What’s a pyrometer and how did an early one work?
Hairy Biker Dave Myers has made a BBC TV series (UK) looking at how old buildings are restored (July 2016). One programme featured restoration of the Wedgewood Institute in Staffordshire. Josiah Wedgewood, the famous potter, was also celebrated as the man who Revolutionised the ceramic industry by inventing the Pyrometer. It was able to measure the temperature inside a hot kiln and allowed the optimisation of the firing temperature. They showed the device, handled it, wondered at it and it’s inventor BUT, would you believe, they failed to say how it worked!!
A pottery kiln needs to operate at a temperature very much hotter than any conventional glass thermometer used today can measure. It glows red, yellow or even white hot. To be able to measure the temperature, Wedgwood reasoned that you need to observe something that changes in some way with temperatures of that sort of magnitude. He first thought that colour-
He finally came up with a solution. Uniformly shaped cylinders of pure Cornish clay were placed in the kiln. They would contract on heating and the contraction was a measure of the temperature in the kiln. On cooling, their shape wouldn’t change. He devised a brass plate with a tapering groove to convert the contraction to temperature. The cylinder was moved along the groove till it stopped, and the temperature could be read off an engraved scale.
And that’s what the Hairy Builder should have explained, but didn’t!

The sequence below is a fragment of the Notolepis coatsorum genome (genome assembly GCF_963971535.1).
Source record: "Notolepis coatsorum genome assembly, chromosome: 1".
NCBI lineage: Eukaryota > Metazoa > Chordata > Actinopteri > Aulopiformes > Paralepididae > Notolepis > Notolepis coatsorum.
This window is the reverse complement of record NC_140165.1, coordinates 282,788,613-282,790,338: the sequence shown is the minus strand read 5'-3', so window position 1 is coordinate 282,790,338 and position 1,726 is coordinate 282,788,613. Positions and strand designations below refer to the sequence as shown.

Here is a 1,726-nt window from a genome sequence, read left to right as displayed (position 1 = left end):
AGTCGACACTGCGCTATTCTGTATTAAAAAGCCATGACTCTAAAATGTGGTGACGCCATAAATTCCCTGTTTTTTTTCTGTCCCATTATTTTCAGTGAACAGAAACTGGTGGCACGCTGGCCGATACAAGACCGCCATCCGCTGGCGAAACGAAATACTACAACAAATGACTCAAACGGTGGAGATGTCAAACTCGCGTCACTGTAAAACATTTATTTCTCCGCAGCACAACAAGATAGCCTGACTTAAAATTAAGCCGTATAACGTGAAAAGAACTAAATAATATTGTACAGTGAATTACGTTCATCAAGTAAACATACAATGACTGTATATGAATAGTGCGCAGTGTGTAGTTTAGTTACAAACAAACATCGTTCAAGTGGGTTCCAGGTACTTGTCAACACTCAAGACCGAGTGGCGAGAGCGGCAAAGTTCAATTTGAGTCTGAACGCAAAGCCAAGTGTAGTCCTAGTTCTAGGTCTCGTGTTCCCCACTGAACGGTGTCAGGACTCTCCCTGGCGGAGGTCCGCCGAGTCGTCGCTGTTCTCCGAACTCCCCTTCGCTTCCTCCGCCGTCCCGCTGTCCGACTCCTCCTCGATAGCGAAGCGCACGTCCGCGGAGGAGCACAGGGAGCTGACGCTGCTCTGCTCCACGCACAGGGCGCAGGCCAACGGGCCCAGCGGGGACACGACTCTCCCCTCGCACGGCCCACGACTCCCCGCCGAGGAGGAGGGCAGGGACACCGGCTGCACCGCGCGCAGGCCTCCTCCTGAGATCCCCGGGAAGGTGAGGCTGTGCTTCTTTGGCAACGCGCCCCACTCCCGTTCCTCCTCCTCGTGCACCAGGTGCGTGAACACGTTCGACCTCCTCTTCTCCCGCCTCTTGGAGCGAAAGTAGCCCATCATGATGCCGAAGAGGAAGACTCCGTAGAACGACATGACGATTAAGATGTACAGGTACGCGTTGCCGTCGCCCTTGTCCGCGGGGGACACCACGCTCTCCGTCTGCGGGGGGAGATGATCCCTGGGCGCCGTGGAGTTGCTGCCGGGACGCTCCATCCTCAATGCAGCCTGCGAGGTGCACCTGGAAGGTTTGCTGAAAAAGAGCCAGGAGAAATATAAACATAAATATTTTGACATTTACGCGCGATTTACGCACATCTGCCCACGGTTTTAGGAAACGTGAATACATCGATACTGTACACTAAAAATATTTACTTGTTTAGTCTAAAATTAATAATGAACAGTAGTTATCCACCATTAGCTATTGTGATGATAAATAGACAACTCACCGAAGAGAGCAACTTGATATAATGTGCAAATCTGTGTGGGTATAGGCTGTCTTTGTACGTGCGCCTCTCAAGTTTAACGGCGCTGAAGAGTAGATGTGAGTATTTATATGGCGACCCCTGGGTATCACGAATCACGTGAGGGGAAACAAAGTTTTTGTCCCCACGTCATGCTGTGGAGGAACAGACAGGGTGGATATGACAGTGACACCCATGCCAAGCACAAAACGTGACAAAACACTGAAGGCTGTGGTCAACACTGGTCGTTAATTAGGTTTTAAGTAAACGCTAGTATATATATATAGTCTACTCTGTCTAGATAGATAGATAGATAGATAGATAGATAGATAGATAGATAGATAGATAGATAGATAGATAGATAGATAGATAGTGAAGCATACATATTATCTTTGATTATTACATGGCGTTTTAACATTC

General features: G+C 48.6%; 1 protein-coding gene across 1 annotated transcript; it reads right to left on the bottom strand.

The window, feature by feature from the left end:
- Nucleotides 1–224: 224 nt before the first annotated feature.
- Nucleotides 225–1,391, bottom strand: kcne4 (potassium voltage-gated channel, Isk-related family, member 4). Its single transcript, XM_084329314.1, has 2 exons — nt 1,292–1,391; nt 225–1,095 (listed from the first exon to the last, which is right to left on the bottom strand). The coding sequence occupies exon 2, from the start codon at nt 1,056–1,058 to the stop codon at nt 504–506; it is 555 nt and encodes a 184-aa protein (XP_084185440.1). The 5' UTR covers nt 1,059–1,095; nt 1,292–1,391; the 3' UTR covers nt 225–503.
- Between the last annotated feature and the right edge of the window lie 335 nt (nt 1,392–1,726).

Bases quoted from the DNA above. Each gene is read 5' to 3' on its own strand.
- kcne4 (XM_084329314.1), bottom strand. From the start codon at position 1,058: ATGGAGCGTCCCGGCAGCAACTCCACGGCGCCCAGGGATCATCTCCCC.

22 July 2016
Of course, other types of pyrometer followed. The Pyrometric Cone is a good example. The cone, made of ceramics, was shaped with a long spike set at an angle. The hotter the temperature, the more the spike sagged and this was a measure of how hot it was.
The more recent pyrometric cone was developed by Hermann Seger in Berlin.
More modern pyrometers employ quite different principles. You can see the light and feel the heat from an open furnace. Why not measure them?
So you can measure the wavelength of the radiant heat from a distance. One early method involved looking through a special telescope at the inside of a furnace. The telescope had a glowing filament inside so you could see the filament against the inside of the furnace at the same time. The filament could be made hotter by increasing the electric current through it, thereby changing the colour of the radiant light it produces. You could get a measure of the temperature of the furnace by heating the filament till it just disappeared ie. merged with the colour of the inside of the furnace.
Modern pyrometers are automatic and often digital. They contain photo-